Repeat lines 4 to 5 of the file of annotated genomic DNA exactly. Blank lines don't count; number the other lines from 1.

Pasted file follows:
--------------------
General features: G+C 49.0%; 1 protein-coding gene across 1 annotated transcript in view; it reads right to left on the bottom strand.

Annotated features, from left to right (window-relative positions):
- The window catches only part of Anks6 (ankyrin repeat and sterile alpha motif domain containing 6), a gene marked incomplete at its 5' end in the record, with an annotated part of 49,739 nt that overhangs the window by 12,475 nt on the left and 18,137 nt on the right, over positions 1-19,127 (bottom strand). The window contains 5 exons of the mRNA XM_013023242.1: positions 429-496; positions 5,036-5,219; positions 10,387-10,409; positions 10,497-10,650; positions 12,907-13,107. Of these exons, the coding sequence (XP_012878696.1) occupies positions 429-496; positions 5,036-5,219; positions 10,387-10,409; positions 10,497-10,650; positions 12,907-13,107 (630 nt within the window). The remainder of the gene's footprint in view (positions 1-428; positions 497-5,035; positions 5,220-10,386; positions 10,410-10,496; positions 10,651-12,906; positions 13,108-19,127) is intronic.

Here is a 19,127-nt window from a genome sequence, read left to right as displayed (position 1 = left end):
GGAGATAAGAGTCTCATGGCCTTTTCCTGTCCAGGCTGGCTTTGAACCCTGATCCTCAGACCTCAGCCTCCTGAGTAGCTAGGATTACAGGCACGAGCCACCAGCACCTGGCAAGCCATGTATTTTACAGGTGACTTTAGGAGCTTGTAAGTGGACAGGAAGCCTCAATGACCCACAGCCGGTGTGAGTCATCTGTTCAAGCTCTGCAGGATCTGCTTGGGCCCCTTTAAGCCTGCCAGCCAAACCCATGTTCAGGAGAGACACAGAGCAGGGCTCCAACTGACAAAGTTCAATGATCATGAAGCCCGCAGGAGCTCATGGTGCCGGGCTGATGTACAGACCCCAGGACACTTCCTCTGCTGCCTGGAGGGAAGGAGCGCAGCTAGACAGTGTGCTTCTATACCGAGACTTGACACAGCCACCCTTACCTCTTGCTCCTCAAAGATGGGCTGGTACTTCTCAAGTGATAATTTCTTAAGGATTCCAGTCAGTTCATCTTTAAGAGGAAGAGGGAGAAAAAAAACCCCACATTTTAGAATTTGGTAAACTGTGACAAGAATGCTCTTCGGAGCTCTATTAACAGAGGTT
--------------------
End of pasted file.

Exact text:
Here is a 19,127-nt window from a genome sequence, read left to right as displayed (position 1 = left end):
GGAGATAAGAGTCTCATGGCCTTTTCCTGTCCAGGCTGGCTTTGAACCCTGATCCTCAGACCTCAGCCTCCTGAGTAGCTAGGATTACAGGCACGAGCCACCAGCACCTGGCAAGCCATGTATTTTACAGGTGACTTTAGGAGCTTGTAAGTGGACAGGAAGCCTCAATGACCCACAGCCGGTGTGAGTCATCTGTTCAAGCTCTGCAGGATCTGCTTGGGCCCCTTTAAGCCTGCCAGCCAAACCCATGTTCAGGAGAGACACAGAGCAGGGCTCCAACTGACAAAGTTCAATGATCATGAAGCCCGCAGGAGCTCATGGTGCCGGGCTGATGTACAGACCCCAGGACACTTCCTCTGCTGCCTGGAGGGAAGGAGCGCAGCTAGACAGTGTGCTTCTATACCGAGACTTGACACAGCCACCCTTACCTCTTGCTCCTCAAAGATGGGCTGGTACTTCTCAAGTGATAATTTCTTAAGGATTCCAGTCAGTTCATCTTTAAGAGGAAGAGGGAGAAAAAAAACCCCACATTTTAGAATTTGGTAAACTGTGACAAGAATGCTCTTCGGAGCTCTATTAACAGAGGTT